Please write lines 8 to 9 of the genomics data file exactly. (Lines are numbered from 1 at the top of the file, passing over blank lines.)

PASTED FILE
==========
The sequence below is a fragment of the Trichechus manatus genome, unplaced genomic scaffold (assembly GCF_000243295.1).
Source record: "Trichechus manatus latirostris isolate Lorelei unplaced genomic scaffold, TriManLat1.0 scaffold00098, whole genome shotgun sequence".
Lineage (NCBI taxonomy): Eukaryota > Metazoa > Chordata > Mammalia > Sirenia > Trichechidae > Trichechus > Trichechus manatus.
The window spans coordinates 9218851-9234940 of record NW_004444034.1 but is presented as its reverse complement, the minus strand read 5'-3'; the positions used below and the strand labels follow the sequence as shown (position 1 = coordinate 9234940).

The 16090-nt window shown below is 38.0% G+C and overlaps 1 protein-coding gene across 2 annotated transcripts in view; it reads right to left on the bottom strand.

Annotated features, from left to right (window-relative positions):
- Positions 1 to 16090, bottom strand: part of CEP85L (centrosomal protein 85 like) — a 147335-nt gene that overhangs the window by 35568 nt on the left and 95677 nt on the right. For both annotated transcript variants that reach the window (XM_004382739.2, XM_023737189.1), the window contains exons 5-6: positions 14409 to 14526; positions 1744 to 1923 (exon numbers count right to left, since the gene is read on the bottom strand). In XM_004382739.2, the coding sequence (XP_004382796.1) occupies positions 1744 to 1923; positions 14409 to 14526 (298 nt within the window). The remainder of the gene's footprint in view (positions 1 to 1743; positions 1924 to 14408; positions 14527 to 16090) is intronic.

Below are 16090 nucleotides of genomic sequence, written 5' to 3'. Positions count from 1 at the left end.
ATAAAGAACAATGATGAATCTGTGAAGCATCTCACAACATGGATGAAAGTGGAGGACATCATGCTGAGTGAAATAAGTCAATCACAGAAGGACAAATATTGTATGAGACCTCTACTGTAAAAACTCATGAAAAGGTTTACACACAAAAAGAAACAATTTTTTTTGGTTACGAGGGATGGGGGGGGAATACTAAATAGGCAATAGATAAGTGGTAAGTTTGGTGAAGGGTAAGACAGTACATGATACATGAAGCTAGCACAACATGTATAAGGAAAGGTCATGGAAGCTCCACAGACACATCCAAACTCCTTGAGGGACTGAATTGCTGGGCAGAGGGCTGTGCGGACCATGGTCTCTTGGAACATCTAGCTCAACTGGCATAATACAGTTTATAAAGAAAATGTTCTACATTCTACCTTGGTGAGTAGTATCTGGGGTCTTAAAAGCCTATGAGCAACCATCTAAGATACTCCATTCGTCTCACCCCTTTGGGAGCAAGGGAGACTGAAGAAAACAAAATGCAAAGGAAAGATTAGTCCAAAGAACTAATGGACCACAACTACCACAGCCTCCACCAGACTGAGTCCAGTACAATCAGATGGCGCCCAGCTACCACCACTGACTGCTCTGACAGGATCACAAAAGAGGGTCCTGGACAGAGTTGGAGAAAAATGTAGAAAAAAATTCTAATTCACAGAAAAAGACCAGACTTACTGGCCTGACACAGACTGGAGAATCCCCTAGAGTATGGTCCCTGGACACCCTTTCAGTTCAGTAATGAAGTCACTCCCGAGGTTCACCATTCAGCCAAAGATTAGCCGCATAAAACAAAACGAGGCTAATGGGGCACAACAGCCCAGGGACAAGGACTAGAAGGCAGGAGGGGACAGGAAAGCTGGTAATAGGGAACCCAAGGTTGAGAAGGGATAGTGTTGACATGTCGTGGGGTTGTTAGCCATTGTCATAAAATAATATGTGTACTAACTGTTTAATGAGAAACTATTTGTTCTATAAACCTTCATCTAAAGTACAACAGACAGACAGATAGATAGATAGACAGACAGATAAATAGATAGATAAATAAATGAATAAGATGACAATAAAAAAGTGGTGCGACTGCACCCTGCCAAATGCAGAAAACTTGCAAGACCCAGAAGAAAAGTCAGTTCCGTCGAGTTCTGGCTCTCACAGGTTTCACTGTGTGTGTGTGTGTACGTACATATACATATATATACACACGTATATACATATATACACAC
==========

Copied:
Below are 16090 nucleotides of genomic sequence, written 5' to 3'. Positions count from 1 at the left end.
ATAAAGAACAATGATGAATCTGTGAAGCATCTCACAACATGGATGAAAGTGGAGGACATCATGCTGAGTGAAATAAGTCAATCACAGAAGGACAAATATTGTATGAGACCTCTACTGTAAAAACTCATGAAAAGGTTTACACACAAAAAGAAACAATTTTTTTTGGTTACGAGGGATGGGGGGGGAATACTAAATAGGCAATAGATAAGTGGTAAGTTTGGTGAAGGGTAAGACAGTACATGATACATGAAGCTAGCACAACATGTATAAGGAAAGGTCATGGAAGCTCCACAGACACATCCAAACTCCTTGAGGGACTGAATTGCTGGGCAGAGGGCTGTGCGGACCATGGTCTCTTGGAACATCTAGCTCAACTGGCATAATACAGTTTATAAAGAAAATGTTCTACATTCTACCTTGGTGAGTAGTATCTGGGGTCTTAAAAGCCTATGAGCAACCATCTAAGATACTCCATTCGTCTCACCCCTTTGGGAGCAAGGGAGACTGAAGAAAACAAAATGCAAAGGAAAGATTAGTCCAAAGAACTAATGGACCACAACTACCACAGCCTCCACCAGACTGAGTCCAGTACAATCAGATGGCGCCCAGCTACCACCACTGACTGCTCTGACAGGATCACAAAAGAGGGTCCTGGACAGAGTTGGAGAAAAATGTAGAAAAAAATTCTAATTCACAGAAAAAGACCAGACTTACTGGCCTGACACAGACTGGAGAATCCCCTAGAGTATGGTCCCTGGACACCCTTTCAGTTCAGTAATGAAGTCACTCCCGAGGTTCACCATTCAGCCAAAGATTAGCCGCATAAAACAAAACGAGGCTAATGGGGCACAACAGCCCAGGGACAAGGACTAGAAGGCAGGAGGGGACAGGAAAGCTGGTAATAGGGAACCCAAGGTTGAGAAGGGATAGTGTTGACATGTCGTGGGGTTGTTAGCCATTGTCATAAAATAATATGTGTACTAACTGTTTAATGAGAAACTATTTGTTCTATAAACCTTCATCTAAAGTACAACAGACAGACAGATAGATAGATAGACAGACAGATAAATAGATAGATAAATAAATGAATAAGATGACAATAAAAAAGTGGTGCGACTGCACCCTGCCAAATGCAGAAAACTTGCAAGACCCAGAAGAAAAGTCAGTTCCGTCGAGTTCTGGCTCTCACAGGTTTCACTGTGTGTGTGTGTGTACGTACATATACATATATATACACACGTATATACATATATACACAC